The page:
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Results tagged “february-17”

Feb 17, 2015: Cocos nucifera (dwarf cultivar)

Cocos nucifera

Adding the second in her series, Tamara Bonnemaison scribes:

We continue our series on extraordinary seeds with this image of Cocos nucifera, generously shared by Ahmad Fuad Morad@Flickr. The photo shows seedlings of an ambiguously-named "aromatic dwarf" cultivar of the coconut palm, taken in Sungai Pau, Malaysia. Thank you Ahmad!

The previous entry about extraordinary seeds featured Phoenix dactylifera, or the date, and today we discuss the coconut. I am tempted to turn this series into a cookie recipe--perhaps if I featured Triticum and Brassica napus (for canola oil) next, we could put together a tasty treat from those four ingredients! I have selected Cocos nucifera for this series as it has the second largest seed in the world, and it also has an unusual endosperm that provides us with both coconut water and coconut "meat". The prize for largest seed in the world goes to Lodoicea maldivica (a 2013 BPotD entry).

Like the previously featured date, the coconut fruit is a drupe, composed of a relatively thin exocarp (skin), and a dry, fibrous mesocarp that is about as different from the date's sweet flesh as possible. Below the mesocarp one finds the endocarp, the hard pit that surrounds the seed of all drupes. In coconuts, the smooth endocarp is polished and made into bowls, jewellery, and all manner of crafts. If you would like to make your own coconut endocarp bowl (you could call it a coconut shell bowl to whomever you give it to), here are some instructions. Before making a coconut bowl, it is recommended that you drain the coconut water by finding the coconut's soft "eye". Coconut endocarps have three eyes or germination pores, but only one of those is soft - the other two are often called the 'blind' eyes. Below the germination pores nests the single embryo, whose radicle will break through the soft eye when germinated.

The coconut's seed is well protected by its husk, and so its testa (seed coat) is very thin. Within the papery brown testa is the endosperm, the tissue that surrounds and provides nutrition to the developing embryo. In the coconut seed, the endosperm goes through a nuclear phase of development, during which it is present in liquid form. This "coconut water", has recently gained popularity as a nutrient-rich and refreshing drink, but I wonder if anyone would buy it were it labeled with its botanical descriptor: glass of nuclear coconut endosperm, anyone? As the embryo develops, the endosperm begins to form cell walls, and this cellular endosperm is deposited in layers against the testa, forming the coconut's "meat".

The white coconut meat is rich in fat, and can be eaten as is, or made into coconut milk and oil. In coconuts that have avoided being eaten or damaged, the germinated embryo will form an absorbing organ called a nursing foot, which swells into the cavity of the coconut and absorbs the nutritious endosperm over the period of about one year. These seedlings are still not quite safe--apparently the nursing foot is also called a coconut apple, and is quite delicious.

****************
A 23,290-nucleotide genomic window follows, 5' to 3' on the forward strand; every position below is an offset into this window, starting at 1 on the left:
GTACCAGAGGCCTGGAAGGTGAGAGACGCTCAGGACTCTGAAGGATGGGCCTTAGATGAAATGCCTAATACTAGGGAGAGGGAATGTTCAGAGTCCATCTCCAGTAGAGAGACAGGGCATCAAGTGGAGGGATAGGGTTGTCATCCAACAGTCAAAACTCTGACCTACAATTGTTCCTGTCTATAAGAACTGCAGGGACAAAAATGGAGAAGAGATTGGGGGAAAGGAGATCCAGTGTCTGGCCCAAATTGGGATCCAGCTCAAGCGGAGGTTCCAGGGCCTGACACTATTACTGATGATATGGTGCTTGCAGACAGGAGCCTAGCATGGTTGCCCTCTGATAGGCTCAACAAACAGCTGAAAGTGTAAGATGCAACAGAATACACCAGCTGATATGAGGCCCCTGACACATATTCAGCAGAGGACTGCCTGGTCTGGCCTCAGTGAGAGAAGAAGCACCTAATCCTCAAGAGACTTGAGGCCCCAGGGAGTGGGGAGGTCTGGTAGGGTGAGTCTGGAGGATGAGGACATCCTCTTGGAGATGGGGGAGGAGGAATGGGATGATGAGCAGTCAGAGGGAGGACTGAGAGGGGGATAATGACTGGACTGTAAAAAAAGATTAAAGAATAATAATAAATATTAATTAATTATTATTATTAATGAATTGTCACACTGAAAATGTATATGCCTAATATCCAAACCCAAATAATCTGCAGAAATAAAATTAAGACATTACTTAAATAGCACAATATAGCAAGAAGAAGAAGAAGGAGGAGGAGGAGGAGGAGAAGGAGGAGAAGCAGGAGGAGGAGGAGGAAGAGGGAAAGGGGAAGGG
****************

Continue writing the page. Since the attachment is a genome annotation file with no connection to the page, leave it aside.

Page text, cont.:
This article is focused on the coconut fruit and seed. If you would like to learn more about Cocos nucifera in general, read this great article by the The Private Naturalist - The Coconut Palm.

"If you could count the stars, then you could count all the ways the coconut tree serves us."--Phillipine proverb

Feb 17, 2014: Thermopsis rhombifolia

Thermopsis rhombifolia

Taisha is the author of today's entry. She writes:

Thermopsis rhombifolia is also known as the buffalo bean, golden bean, or prairie thermopsis. This photo was taken by Michael McNaughton (aka michaelmcnaughton55@Flickr) who has recently started contributing to the Botany Photo of the Day Flickr Pool. Thanks for sharing with us, Michael!

A member of the pea family or Fabaceae, Thermopsis rhombifolia, is primarily distributed through the Canadian Prairies and the Central Great Plains of the United States. Habitat-wise, the species prefers xeric grasslands with alluvial soils. The slender stem with slightly zigzagged branches holds dark green leaves divided into three leaflets. The inflorescence, a raceme, bears bright yellow flowers which are either scattered or collected in whorls. Characteristic of much of the family, the fruit is a leguminous pod.

According to Native American Ethnobotany by Daniel E. Moerman, Thermopsis rhombifoia was/is used by the Cheyenne as an analgesic or cold remedy, by smoking the dried leaves. The Blackfoot used the yellow petals to colour their arrow shafts yellow. Also, the flowering time of the buffalo bean, suggestive of its common name, indicated to the Flathead and Blackfoot that it was prime buffalo hunting season and (for the Blackfoot people, at least) time to collect buffalo tongues in preparation for the Sun Dance.

Feb 17, 2012: Forest in New Brunswick

Forest in New Brunswick

This photograph is from two autumns ago, when it was a later-than-usual year for autumn colours in eastern North America. Fortunately, one small stretch of Highway 215 near the New Brunswick-Qu├ębec border was nearing peak in late September, though I only discovered it on my last day in the area. It's not really a "Natural Landscape" (how I've categorized it), as the shrubs and herbaceous plants in the foreground are trimmed low from time to time (they are along the roadside). It's not really an intentional cultivated landscape, though.

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